I hate the Christmas season. If your first reaction is to call me a Grinch or a Scrooge, take note of that because I’ll be coming back to that idea in a bit. But yes, I cringe when the holiday season descends not because I don’t look forward to dealing with family, but because I don’t look forward to dealing with people pushing Christmas on me.
I am a secular Jew, but the important context for this is that I’m simply not a Christian. For some reason so many people who are Christians, ranging from believers to non believers who were just raised in a Christian home, insist that it’s the Christmas season. People who are generally fine as far as respecting people of other religions all year-long suddenly start evangelizing about how Christmas is American, secular, and for everyone. As a religious minority I can tell you that it’s not, and claiming that it is for everyone, no matter how well-meaning the sentiment, is a bit bigoted.
Let just start with the secular, or at least non-Christian, argument. That it came from pagan origins and therefore is old enough to simply be a tradition. For that you need to take a look at two things:
- Distance from origin
The origin of many traditions are indeed pagan (the tree, the ornaments, lights) but the distance from where those came from is vast. For instance, no one makes that argument that Christmas mass is a secular tradition because it really hearkens back to ideas of Set, Odin, and Mithras. That’s because the distance between those inspirations and the current practice are so vast that it’s nonsensical to try to peg Christians as worshipers of the Norse pantheon. Modern pagans may try to reclaim some of it, but the current pagan movement can be traced back to formally to the mid 1960s and informally back to the 1800s. So don’t tell me that modern pagans are taking over the secular American zeitgeist and giving Christmas back to the people. That argument will gain validity when it’s tied back to the Wild Hunt traditions, and until then modern pagans seem to be fine with Yule.
If we look at the traditions of Christmas as it is today, the origins of those practices are a big mess of traditions and religious iconography. But the distance from that origin is zero, since Christianity is still around today. It’s a bit soon to reapproriate a holiday when the religion that created the current incarnation of it is still around, still a popular religion, and still celebrating. It’s not a dead or ancient practice that can be recontextualized. Christmas has never stopped being a thing. And yet people (mainly Christian, or at least nominally Christian people) still try to tell everyone that’s a holiday for the masses.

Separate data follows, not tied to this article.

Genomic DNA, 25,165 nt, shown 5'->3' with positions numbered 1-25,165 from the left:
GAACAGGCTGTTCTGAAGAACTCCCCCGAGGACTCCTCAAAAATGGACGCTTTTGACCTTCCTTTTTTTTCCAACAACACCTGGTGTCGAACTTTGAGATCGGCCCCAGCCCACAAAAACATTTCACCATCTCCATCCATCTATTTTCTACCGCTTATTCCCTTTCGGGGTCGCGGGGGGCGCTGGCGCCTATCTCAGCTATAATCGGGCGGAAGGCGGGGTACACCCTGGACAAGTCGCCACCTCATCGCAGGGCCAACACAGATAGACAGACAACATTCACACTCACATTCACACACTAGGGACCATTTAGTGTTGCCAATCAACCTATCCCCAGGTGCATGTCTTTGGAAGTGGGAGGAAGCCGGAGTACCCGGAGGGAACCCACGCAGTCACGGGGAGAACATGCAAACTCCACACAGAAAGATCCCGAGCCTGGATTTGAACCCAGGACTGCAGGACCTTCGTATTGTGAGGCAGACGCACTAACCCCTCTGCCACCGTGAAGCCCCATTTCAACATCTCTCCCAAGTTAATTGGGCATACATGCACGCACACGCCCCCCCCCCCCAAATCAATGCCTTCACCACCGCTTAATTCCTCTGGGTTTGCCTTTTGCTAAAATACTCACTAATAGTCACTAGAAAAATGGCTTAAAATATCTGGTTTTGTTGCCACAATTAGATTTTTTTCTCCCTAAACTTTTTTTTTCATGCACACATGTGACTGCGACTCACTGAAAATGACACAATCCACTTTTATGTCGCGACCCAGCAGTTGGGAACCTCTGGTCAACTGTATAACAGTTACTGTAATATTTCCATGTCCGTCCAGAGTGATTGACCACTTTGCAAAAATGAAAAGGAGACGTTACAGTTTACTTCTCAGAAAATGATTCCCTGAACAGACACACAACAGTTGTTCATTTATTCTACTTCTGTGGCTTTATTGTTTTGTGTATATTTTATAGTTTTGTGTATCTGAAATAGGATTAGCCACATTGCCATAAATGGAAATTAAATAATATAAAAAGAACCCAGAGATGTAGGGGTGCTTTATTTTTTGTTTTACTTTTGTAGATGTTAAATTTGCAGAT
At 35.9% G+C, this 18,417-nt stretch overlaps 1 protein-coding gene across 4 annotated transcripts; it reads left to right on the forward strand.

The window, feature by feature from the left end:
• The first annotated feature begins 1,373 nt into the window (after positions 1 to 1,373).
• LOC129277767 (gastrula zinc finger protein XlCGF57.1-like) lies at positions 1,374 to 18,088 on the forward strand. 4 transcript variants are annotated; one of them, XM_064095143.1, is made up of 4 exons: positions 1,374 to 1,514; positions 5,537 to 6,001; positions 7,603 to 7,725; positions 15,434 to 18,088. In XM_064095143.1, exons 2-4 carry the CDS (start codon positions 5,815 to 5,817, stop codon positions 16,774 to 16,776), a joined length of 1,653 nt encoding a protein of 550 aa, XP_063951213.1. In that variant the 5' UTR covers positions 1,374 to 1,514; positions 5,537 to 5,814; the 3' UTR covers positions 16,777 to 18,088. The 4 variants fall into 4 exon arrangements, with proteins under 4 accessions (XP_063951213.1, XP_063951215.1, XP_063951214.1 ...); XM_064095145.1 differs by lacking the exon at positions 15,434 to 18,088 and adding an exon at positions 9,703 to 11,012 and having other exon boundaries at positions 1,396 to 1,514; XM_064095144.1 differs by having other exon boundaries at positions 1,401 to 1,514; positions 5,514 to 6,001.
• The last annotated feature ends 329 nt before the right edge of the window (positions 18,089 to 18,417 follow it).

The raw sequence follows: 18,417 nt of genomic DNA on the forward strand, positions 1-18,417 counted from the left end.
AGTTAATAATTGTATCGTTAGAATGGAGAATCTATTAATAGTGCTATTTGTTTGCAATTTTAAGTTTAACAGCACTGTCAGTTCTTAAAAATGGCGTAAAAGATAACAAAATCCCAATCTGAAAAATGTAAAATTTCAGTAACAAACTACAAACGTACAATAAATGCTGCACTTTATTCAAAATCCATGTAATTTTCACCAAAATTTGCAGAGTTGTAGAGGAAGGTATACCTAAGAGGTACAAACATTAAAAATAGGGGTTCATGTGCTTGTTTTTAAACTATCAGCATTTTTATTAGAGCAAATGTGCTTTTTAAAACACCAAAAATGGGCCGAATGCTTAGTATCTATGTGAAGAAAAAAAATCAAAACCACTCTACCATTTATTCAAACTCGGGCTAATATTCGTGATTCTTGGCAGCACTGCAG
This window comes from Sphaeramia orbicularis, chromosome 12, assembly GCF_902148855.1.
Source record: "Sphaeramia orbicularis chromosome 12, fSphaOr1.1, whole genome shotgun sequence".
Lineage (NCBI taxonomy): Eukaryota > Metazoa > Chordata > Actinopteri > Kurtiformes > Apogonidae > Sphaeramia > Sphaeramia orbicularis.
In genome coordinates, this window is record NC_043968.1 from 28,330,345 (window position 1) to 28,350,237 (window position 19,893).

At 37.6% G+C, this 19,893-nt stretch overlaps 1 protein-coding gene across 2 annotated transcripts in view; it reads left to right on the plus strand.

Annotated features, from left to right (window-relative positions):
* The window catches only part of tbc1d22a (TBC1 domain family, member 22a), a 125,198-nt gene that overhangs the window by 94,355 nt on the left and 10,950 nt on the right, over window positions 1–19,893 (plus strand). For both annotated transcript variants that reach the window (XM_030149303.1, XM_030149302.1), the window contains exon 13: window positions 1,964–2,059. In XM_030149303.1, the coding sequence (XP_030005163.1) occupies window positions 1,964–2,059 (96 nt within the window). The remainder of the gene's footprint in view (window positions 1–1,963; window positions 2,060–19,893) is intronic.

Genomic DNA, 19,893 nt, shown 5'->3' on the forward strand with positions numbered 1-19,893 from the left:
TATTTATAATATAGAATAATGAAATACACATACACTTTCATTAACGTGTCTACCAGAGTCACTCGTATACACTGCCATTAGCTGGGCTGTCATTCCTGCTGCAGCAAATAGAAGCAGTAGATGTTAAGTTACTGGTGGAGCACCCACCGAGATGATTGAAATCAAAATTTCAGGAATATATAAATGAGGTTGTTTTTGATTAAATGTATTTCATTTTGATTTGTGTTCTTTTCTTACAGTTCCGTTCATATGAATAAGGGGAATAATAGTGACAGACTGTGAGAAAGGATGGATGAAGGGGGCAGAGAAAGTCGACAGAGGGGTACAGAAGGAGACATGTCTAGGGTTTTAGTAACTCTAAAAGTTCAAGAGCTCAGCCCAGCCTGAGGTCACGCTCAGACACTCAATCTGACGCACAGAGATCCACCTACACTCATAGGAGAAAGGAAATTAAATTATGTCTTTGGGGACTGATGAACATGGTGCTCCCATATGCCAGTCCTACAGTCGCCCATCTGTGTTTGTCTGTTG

What it comes down to is that, by trying to push Christmas on everyone, those people are presenting the idea that Christmas is the ideal holiday and that, by extension, Christianity of some form or another is the ideal that people of other religions should try to achieve. This year a well-intentioned coworker tried to explain to me why I sort of do celebrate Christmas in a way. The underlying assumption was that I should want to celebrate Christmas and finally join in on this grand thing.
Remember when I asked if you thought I was a Grinch or a Scrooge when I said I hated the season? That’s Christian privilege showing. That assumption that a person is defective because they don’t embrace a religious holiday is Christian superiority. When it gets to be “war on Christmas levels” a la Fox News, that’s outright Christian Supremacy. If you’re getting a bit defensive over this, take a moment and think of one religious holiday that doesn’t come from Christianity that the country is trying to sell as a secular, American tradition. I’ll wait.
What is Christmas to me? Growing up as a Jew it was nothing. It was the same thing that Eid was to my Christian classmates, or Yom Kippur was to the Buddhists in my class. It was something from someone else’s religion and that was fine. But now, even with the War on Christmas becoming a bit more of a joke every year, it’s a time of year when strangers, friends, and coworkers all act a bit more bigoted and entitled. ‘Tis the season of microagressions and privilege. When’s the last time a Jew called a Christian “a Haman” for not celebrating Purim? Probably never. And yet this year I had someone Christ-splain to me why I do sort of celebrate Christmas when I do Chanukah, and someone else tell me that Christmas is a secular holiday because it’s pretty. And those well-meaning sentiments just showed me how ugly this season can turn the nicest, least Grinch-y people I know. And don’t pity me. It’s almost as if I have my own culture, with my own traditions and holidays to tide me over.